These studies used samples from a non-human primate model of voluntary ethanol self-administration established through schedule-induced polydipsia (39, 40, 42). Briefly, in this model, rhesus macaques are introduced to a 4% w/v ethanol solution during a 90-day induction period followed by concurrent access to the 4% w/v solution and water for 22 hours/day for one year. During this time, the macaques adopt a stable drinking phenotype defined by the amount of ethanol consumed per day and the pattern of ethanol consumption (g/kg/day) (39). Blood samples were taken from the saphenous vein every 5-7 days at 7 hrs after the onset of the 22 hr/day access to ethanol and assayed by headspace gas chromatography for blood ethanol concentrations (BECs).

For these studies, blood samples were collected from 9 female and 3 male rhesus macaques (average age 5.68 yrs), with 5 animals serving as controls and 8 classified as chronic heavy drinkers (CHD) based on 12 months of ethanol self-administration (tissue and drinking data obtained from the Monkey Alcohol Tissue Research Resource: These cohorts of animals (Cohorts 6 and 7a on were described in two previous studies of innate immune system response to alcohol (18, 41). Peripheral Blood Mononuclear Cells (PBMC) were isolated by centrifugation over histopaque (Sigma, St Louis, MO) as per manufacturer’s protocol and cryopreserved until they could be analyzed as a batch. The average daily ethanol intake for each animal is outlined in Supplementary Table 1. CHD animals did not show signs of overt liver damage as measured by alanine transaminase (ALT) and aspartate transaminase (AST) enzyme levels [Supplementary Figure 2G and (43)].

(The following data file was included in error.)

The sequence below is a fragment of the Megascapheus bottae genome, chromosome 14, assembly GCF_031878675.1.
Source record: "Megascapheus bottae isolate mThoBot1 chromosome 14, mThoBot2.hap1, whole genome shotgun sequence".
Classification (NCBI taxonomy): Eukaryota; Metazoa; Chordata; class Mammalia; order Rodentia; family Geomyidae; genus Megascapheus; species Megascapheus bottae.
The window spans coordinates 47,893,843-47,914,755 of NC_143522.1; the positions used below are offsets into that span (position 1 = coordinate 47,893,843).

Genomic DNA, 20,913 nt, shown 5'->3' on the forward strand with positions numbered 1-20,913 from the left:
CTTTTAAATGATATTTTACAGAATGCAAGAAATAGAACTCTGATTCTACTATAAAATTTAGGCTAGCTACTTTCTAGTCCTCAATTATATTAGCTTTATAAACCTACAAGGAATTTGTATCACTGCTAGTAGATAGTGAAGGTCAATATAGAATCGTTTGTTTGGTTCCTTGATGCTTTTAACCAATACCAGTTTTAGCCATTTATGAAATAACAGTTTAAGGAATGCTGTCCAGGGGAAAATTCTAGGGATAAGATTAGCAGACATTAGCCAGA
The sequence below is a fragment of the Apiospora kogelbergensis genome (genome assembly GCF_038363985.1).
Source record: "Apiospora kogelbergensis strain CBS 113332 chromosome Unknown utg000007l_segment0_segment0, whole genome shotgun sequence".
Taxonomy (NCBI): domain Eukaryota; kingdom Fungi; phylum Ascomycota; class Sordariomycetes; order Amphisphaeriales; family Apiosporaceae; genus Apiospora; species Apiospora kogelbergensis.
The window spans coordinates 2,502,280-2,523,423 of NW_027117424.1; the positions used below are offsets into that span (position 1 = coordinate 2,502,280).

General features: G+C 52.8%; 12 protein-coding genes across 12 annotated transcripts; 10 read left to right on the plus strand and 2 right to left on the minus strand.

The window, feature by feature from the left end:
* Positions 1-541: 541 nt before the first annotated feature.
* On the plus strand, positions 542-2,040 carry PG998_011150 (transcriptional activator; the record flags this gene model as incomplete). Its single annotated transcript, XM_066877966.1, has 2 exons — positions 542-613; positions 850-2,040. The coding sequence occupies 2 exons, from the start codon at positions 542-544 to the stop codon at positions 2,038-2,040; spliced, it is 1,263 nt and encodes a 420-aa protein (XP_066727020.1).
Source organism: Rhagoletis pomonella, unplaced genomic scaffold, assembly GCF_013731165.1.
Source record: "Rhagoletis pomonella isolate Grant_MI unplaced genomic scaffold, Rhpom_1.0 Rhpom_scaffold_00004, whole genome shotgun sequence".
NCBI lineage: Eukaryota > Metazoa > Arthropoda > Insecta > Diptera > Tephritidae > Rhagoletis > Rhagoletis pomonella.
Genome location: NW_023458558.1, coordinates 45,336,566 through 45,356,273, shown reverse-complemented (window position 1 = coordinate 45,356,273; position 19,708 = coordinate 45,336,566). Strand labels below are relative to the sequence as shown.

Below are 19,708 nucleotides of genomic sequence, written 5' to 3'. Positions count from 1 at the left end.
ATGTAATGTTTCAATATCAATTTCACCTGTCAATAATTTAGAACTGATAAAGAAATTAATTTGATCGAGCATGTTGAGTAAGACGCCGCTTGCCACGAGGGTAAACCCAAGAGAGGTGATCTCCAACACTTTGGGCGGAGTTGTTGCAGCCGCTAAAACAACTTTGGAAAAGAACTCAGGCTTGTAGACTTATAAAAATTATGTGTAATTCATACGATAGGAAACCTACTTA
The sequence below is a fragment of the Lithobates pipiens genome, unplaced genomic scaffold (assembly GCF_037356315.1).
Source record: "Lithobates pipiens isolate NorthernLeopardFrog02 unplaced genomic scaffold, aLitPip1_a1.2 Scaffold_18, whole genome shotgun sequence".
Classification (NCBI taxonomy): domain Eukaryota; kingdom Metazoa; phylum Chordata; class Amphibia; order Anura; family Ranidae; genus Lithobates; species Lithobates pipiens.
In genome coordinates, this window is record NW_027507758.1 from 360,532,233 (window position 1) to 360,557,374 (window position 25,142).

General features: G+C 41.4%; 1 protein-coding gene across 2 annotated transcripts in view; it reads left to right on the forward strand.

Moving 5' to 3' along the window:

LAL and IgM Assays

Endotoxin-core antibodies in plasma samples were measured using an enzyme-immunoassay technique (ELISA) after 12 months of alcohol consumption using EndoCab IgM ELISA kit (Hycult Biotech, Catalog# HK504-IgM). Plasma samples were diluted 50x.

Circulating endotoxin was measured from plasma using a Limulus amebocyte lysate (LAL) assay (Hycult Biotech) following the manufacturers protocol.